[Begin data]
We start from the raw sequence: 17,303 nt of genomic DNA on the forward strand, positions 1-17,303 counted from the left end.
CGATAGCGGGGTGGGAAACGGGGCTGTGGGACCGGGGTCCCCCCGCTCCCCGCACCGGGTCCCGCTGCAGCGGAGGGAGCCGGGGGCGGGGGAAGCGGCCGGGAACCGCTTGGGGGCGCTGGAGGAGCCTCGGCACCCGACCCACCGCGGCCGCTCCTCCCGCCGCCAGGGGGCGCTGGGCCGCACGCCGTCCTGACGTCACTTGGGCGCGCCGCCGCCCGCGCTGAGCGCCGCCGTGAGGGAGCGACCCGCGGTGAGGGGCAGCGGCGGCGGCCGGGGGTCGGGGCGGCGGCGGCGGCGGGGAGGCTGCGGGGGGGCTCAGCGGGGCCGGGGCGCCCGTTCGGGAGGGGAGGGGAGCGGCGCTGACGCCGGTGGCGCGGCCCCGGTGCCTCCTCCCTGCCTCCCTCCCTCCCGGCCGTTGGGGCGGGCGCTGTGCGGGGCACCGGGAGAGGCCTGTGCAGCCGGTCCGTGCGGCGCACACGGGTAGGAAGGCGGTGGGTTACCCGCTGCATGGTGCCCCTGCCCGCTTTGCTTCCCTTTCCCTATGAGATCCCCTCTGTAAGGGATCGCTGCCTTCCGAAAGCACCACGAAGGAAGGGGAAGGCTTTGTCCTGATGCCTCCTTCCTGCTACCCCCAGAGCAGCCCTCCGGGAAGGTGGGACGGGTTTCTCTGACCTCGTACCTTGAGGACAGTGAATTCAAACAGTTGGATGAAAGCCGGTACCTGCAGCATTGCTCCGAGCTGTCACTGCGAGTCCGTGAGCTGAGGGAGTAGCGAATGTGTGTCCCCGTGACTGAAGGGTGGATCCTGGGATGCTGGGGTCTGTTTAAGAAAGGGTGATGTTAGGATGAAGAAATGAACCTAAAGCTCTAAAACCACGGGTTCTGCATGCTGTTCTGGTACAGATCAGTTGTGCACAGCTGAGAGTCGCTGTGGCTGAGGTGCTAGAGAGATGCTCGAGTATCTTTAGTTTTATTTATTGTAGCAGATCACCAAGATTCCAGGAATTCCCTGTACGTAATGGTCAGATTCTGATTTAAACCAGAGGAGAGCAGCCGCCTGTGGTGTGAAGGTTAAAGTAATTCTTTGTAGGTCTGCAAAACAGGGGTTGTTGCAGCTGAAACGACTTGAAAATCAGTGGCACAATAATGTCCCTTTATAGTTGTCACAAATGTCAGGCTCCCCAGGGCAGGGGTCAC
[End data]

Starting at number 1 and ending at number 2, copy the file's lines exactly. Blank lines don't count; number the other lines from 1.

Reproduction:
We start from the raw sequence: 17,303 nt of genomic DNA on the forward strand, positions 1-17,303 counted from the left end.
CGATAGCGGGGTGGGAAACGGGGCTGTGGGACCGGGGTCCCCCCGCTCCCCGCACCGGGTCCCGCTGCAGCGGAGGGAGCCGGGGGCGGGGGAAGCGGCCGGGAACCGCTTGGGGGCGCTGGAGGAGCCTCGGCACCCGACCCACCGCGGCCGCTCCTCCCGCCGCCAGGGGGCGCTGGGCCGCACGCCGTCCTGACGTCACTTGGGCGCGCCGCCGCCCGCGCTGAGCGCCGCCGTGAGGGAGCGACCCGCGGTGAGGGGCAGCGGCGGCGGCCGGGGGTCGGGGCGGCGGCGGCGGCGGGGAGGCTGCGGGGGGGCTCAGCGGGGCCGGGGCGCCCGTTCGGGAGGGGAGGGGAGCGGCGCTGACGCCGGTGGCGCGGCCCCGGTGCCTCCTCCCTGCCTCCCTCCCTCCCGGCCGTTGGGGCGGGCGCTGTGCGGGGCACCGGGAGAGGCCTGTGCAGCCGGTCCGTGCGGCGCACACGGGTAGGAAGGCGGTGGGTTACCCGCTGCATGGTGCCCCTGCCCGCTTTGCTTCCCTTTCCCTATGAGATCCCCTCTGTAAGGGATCGCTGCCTTCCGAAAGCACCACGAAGGAAGGGGAAGGCTTTGTCCTGATGCCTCCTTCCTGCTACCCCCAGAGCAGCCCTCCGGGAAGGTGGGACGGGTTTCTCTGACCTCGTACCTTGAGGACAGTGAATTCAAACAGTTGGATGAAAGCCGGTACCTGCAGCATTGCTCCGAGCTGTCACTGCGAGTCCGTGAGCTGAGGGAGTAGCGAATGTGTGTCCCCGTGACTGAAGGGTGGATCCTGGGATGCTGGGGTCTGTTTAAGAAAGGGTGATGTTAGGATGAAGAAATGAACCTAAAGCTCTAAAACCACGGGTTCTGCATGCTGTTCTGGTACAGATCAGTTGTGCACAGCTGAGAGTCGCTGTGGCTGAGGTGCTAGAGAGATGCTCGAGTATCTTTAGTTTTATTTATTGTAGCAGATCACCAAGATTCCAGGAATTCCCTGTACGTAATGGTCAGATTCTGATTTAAACCAGAGGAGAGCAGCCGCCTGTGGTGTGAAGGTTAAAGTAATTCTTTGTAGGTCTGCAAAACAGGGGTTGTTGCAGCTGAAACGACTTGAAAATCAGTGGCACAATAATGTCCCTTTATAGTTGTCACAAATGTCAGGCTCCCCAGGGCAGGGGTCAC